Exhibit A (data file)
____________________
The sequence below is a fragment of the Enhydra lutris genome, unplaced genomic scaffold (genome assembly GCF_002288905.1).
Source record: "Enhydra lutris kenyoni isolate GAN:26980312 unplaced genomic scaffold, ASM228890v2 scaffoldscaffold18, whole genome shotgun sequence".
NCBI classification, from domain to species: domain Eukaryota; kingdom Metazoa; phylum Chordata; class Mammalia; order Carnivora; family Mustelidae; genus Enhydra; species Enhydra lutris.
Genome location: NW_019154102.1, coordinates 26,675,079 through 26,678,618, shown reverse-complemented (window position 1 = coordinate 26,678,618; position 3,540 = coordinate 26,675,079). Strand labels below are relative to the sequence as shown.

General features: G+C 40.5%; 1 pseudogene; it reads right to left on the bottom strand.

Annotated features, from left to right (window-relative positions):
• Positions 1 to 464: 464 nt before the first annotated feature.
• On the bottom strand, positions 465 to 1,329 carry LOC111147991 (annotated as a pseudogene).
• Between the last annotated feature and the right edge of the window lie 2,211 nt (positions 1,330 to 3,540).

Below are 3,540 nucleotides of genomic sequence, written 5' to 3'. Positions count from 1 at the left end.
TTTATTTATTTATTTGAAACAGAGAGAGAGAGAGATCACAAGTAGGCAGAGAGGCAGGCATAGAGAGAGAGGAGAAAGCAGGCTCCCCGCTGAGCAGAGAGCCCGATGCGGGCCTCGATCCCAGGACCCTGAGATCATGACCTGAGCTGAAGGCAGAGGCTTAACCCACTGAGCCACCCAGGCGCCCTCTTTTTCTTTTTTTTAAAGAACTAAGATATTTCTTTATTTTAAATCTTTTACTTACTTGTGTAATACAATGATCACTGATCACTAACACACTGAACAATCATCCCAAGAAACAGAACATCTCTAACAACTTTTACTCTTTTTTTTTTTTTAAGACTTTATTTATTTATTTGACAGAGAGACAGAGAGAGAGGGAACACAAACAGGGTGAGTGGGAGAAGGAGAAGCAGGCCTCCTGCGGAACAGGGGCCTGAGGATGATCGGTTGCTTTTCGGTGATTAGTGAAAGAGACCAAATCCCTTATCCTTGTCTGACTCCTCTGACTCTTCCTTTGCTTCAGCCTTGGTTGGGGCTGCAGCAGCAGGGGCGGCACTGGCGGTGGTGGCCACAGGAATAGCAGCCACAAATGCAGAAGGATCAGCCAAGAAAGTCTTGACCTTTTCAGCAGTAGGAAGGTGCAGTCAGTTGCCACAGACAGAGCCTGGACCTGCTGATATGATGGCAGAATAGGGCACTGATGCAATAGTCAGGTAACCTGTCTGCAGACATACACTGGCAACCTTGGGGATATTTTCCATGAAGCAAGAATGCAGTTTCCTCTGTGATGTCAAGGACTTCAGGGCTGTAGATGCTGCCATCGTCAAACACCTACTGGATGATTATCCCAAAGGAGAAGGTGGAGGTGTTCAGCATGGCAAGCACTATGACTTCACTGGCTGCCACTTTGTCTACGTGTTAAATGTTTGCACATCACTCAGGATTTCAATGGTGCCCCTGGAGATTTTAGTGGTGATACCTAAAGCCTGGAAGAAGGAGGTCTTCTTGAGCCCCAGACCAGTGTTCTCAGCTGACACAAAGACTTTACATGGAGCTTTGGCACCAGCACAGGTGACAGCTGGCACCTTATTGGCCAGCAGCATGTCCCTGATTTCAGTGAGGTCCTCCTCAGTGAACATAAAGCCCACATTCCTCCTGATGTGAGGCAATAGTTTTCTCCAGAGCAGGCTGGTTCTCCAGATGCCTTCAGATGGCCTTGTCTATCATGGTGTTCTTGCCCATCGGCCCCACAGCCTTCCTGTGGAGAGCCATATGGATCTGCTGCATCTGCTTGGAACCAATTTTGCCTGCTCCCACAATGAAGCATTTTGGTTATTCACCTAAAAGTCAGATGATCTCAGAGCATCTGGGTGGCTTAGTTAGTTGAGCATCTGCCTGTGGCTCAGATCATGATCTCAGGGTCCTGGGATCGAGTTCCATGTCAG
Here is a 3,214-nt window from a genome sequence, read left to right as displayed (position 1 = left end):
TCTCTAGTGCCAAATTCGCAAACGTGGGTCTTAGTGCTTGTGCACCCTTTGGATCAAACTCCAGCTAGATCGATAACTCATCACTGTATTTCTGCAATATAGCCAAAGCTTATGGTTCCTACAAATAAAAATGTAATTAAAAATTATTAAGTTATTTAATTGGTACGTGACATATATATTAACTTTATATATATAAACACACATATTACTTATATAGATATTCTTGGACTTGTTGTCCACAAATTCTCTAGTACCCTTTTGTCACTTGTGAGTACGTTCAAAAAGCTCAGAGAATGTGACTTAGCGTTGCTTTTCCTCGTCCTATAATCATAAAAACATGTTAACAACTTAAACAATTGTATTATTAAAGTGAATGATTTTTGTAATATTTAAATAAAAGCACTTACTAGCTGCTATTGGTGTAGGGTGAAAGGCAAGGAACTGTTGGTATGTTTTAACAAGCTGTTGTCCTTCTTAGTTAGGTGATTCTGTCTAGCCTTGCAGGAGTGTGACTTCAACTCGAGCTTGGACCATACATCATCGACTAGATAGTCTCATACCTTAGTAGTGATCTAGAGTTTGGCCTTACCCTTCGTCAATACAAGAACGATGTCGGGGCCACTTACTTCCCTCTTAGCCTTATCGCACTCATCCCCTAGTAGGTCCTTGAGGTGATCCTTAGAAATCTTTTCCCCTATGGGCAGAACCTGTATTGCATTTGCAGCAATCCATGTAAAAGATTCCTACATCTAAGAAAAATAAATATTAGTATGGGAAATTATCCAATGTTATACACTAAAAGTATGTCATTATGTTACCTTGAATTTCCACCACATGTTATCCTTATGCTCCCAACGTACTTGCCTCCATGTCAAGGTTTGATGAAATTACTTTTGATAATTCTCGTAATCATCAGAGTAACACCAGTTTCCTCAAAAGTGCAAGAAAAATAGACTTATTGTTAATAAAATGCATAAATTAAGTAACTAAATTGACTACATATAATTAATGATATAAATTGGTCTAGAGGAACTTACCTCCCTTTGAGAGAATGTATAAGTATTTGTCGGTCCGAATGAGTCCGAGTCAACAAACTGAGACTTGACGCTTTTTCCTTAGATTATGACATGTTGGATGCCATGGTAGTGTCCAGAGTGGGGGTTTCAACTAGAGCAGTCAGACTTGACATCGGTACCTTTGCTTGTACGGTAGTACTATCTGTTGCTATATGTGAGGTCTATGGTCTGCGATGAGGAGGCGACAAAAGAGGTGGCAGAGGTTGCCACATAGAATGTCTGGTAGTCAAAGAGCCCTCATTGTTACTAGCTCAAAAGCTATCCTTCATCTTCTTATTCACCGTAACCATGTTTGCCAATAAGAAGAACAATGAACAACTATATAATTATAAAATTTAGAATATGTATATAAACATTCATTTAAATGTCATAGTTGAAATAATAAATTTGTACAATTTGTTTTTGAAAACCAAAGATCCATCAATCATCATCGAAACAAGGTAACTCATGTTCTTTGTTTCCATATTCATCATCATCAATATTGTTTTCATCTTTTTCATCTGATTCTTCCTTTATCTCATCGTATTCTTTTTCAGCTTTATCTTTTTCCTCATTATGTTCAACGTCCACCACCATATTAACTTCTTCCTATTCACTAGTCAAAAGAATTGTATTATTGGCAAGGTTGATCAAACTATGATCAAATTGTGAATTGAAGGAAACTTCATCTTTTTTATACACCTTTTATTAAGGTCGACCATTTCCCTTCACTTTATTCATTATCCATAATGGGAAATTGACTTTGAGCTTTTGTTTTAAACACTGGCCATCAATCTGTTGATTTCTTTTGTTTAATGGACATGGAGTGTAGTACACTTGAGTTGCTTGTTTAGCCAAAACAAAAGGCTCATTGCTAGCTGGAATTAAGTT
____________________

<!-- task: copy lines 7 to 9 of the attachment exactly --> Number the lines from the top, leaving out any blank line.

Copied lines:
• Positions 1 to 464: 464 nt before the first annotated feature.
• On the bottom strand, positions 465 to 1,329 carry LOC111147991 (annotated as a pseudogene).
• Between the last annotated feature and the right edge of the window lie 2,211 nt (positions 1,330 to 3,540).